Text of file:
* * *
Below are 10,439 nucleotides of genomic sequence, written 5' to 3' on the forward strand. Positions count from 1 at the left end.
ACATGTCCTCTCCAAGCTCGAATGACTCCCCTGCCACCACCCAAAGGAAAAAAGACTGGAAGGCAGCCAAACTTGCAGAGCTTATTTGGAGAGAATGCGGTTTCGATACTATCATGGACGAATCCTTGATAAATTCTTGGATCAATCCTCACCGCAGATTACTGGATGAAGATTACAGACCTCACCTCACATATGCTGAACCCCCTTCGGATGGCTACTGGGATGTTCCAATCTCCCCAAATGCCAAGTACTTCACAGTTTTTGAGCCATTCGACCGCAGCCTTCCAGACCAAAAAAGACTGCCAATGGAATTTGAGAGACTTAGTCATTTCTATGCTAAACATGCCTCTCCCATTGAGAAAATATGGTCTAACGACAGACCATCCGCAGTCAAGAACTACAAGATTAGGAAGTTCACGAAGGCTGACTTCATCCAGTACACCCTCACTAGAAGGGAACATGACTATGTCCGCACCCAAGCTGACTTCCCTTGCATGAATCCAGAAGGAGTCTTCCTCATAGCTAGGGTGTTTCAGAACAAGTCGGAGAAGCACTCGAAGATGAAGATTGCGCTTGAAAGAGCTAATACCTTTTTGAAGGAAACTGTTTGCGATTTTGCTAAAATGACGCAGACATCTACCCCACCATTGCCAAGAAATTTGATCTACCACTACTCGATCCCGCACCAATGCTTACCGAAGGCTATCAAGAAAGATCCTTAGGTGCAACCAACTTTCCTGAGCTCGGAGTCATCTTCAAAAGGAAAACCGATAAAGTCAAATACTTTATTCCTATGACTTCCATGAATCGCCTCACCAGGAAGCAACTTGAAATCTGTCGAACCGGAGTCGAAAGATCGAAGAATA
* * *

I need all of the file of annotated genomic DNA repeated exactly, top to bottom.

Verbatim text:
Below are 10,439 nucleotides of genomic sequence, written 5' to 3' on the forward strand. Positions count from 1 at the left end.
ACATGTCCTCTCCAAGCTCGAATGACTCCCCTGCCACCACCCAAAGGAAAAAAGACTGGAAGGCAGCCAAACTTGCAGAGCTTATTTGGAGAGAATGCGGTTTCGATACTATCATGGACGAATCCTTGATAAATTCTTGGATCAATCCTCACCGCAGATTACTGGATGAAGATTACAGACCTCACCTCACATATGCTGAACCCCCTTCGGATGGCTACTGGGATGTTCCAATCTCCCCAAATGCCAAGTACTTCACAGTTTTTGAGCCATTCGACCGCAGCCTTCCAGACCAAAAAAGACTGCCAATGGAATTTGAGAGACTTAGTCATTTCTATGCTAAACATGCCTCTCCCATTGAGAAAATATGGTCTAACGACAGACCATCCGCAGTCAAGAACTACAAGATTAGGAAGTTCACGAAGGCTGACTTCATCCAGTACACCCTCACTAGAAGGGAACATGACTATGTCCGCACCCAAGCTGACTTCCCTTGCATGAATCCAGAAGGAGTCTTCCTCATAGCTAGGGTGTTTCAGAACAAGTCGGAGAAGCACTCGAAGATGAAGATTGCGCTTGAAAGAGCTAATACCTTTTTGAAGGAAACTGTTTGCGATTTTGCTAAAATGACGCAGACATCTACCCCACCATTGCCAAGAAATTTGATCTACCACTACTCGATCCCGCACCAATGCTTACCGAAGGCTATCAAGAAAGATCCTTAGGTGCAACCAACTTTCCTGAGCTCGGAGTCATCTTCAAAAGGAAAACCGATAAAGTCAAATACTTTATTCCTATGACTTCCATGAATCGCCTCACCAGGAAGCAACTTGAAATCTGTCGAACCGGAGTCGAAAGATCGAAGAATA